Zapatista sympathizers chased from land slated for tourism megaproject

A painted banner portrays three Zapatista civilians killed by paramilitaries. It reads "The Struggle in Bachajon Continues!" The banner was hung in CIDECI, an autonomous university for indigenous and rural peoples in San Cristóbal de las Casas, Chiapas. The closing events for the Global Festival of Resistance and Rebellion Against Capitalism were held at CIDECI with the participation of the families of the 43 disappeared students from Ayotzinapa and the National Indigenous Congress (CNI).

Members of an indigenous community located in the path of a major development project in Chiapas, Mexico say hundreds of police and armed civilians attacked and burned down communal buildings at the heart of a land dispute  in area where the government wants to develop an ecotourism resort. Tim Russo reports from San Cristóbal de las Casas.

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An ongoing struggle over land in one of the most biodiverse regions of Mexico reached a new boiling point over the weekend when state police and armed civilians attacked a community of Zapatista sympathizers in San Sebastian Bachajón.

A spokesman for the Tzeltal indigenous landowners in San Sebastian Bachajón – who asked for anonymity for security reasons – says the attack began at around 8 a.m. on Saturday March 21st when approximately 600 state police and machete-wielding area residents shut down access points to the pro-Zapatista enclave. He says police fired tear gas as attackers forced their way into buildings and later set them on fire.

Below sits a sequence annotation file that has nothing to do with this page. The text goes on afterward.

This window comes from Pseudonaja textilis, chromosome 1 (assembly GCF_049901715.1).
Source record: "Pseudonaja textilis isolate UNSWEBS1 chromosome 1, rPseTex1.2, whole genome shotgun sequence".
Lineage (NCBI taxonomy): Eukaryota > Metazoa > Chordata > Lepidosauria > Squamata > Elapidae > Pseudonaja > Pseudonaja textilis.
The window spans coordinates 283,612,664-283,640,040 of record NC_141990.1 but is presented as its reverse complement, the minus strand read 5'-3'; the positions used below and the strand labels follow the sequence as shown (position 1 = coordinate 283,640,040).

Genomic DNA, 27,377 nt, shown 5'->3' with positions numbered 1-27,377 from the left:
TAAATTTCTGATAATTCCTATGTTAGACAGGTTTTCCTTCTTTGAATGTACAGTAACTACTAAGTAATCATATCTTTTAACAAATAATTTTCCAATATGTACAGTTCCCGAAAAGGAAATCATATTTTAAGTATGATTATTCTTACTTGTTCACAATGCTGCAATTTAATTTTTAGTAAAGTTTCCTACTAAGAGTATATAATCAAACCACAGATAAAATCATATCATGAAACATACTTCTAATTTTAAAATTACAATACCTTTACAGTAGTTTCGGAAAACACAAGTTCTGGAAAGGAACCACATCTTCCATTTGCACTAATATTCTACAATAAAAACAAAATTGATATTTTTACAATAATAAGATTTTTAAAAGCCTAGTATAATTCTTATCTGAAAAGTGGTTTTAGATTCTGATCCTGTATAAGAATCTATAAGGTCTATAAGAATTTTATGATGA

Hours after the initial attack, an armed mob detained a group of independent journalists as they attempted to document the aftermath. Two reporters were promptly manhandled, held with machetes to their throats and bodies and stripped of their smart phones and high-end digital cameras.

The eyewitness said a local political figure led the attack along with residents of a communal landholding known as an “ejido” in order to retain total economic control of the famed Agua Azul waterfalls on their jointly-owned lands.

The waterfalls are the centerpiece of a planned resort and theme park that has been on hold since 2007, largely due to opposition from pro-Zapatista communal landowners. The proposed resort in San Sebastian Bachajón is part of a larger tourism megaproject known as the Ruta Maya – or Mayan Route.

The proposed project – and its promised benefits – has created a rift within the San Sebastian Bachajon community. The faction in favor, led by the de-facto mayor, has received support from state institutions while opponents have been under pressure to give up their fight under threat of displacement and violence.

Since the project’s introduction in 2007, more than  160 local opponents have been arrested and two opposition leaders have been killed.

The latest attack came on the anniversary of the murder of local organizer Juan Carlos Gómez Silvano and just days after the Zapatista National Liberation Army announced an international seminar called Critically Thinking in the Face of the Capitalist Hydra, to be held in Zapatista territory and San Cristóbal de las Casas, Chiapas from May 3rd through the 9th.

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